This module looks at key changes in the activity, role and function of intellectuals in Italy since World War II and investigates how new and traditional media have influenced the perception intellectuals have of themselves and of their function in society (from “intellettuale impegnato” [committed intellectual] to “tuttologo” [Italian neologism commonly translated as “spin doctor” or “know-it all”]).
Focusing on crucial historical moments in recent Italian history, the module explores how prominent Italian intellectuals contributed to public debates, the means and style of communication they favoured, and the social and cultural context in which they operated.
The module asks questions such as: Who are the “intellectuals” and what is their role in contemporary Italian society? What is their class status? What is their institutional and cultural function? Particular attention will be given to the way - from the late seventies onwards, soon after the death of Pier Paolo Pasolini - Italian intellectuals have reacted and/or adapted to the rigid structures of communication demanded by mass media (e.g. predetermined contexts such as talk shows, blogs, social media) and have engaged in the reconfiguration of the cultural space, thus contributing to the transformation of cultural discourse and language codes.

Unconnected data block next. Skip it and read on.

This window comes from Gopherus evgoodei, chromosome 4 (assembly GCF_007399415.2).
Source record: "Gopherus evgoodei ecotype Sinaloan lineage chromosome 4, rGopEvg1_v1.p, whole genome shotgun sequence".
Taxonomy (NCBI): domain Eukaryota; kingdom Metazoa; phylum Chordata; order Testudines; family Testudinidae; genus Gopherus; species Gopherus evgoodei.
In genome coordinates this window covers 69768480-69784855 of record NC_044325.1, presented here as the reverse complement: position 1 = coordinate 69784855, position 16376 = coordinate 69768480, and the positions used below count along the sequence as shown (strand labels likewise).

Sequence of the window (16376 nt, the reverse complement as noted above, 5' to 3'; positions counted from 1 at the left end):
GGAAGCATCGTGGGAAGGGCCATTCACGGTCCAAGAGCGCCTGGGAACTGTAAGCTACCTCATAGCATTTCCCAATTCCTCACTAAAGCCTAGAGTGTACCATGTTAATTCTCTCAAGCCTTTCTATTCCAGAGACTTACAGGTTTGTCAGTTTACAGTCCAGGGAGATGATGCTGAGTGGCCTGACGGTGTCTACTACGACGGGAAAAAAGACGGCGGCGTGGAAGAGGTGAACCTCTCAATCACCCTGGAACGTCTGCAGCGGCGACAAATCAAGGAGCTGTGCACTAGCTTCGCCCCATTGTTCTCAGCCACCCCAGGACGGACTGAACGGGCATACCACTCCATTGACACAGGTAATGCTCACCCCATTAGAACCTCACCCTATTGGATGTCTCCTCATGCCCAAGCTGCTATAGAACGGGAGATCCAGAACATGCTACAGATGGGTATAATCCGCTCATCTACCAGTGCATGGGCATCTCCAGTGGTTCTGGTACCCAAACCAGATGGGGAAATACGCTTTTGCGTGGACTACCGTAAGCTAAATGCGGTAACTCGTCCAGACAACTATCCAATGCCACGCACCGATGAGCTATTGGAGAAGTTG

The aim of the module is to provide a cultural and historical overview of recent developments in Italian society and to enable students to comprehend key aspects of Italian linguistic, social and political identity from the 1950s to the present day.
Upon completion of this module, students will be able to demonstrate:
Students must have successfully completed:
Two hours per week.
The module will be taught in Italian.
Formative essay and seminar presentations throughout.
About this module
- Module name
Mass media, culture and intellectuals in contemporary Italy
- Course code
Dr Lucia Aiello
- Term(s) taught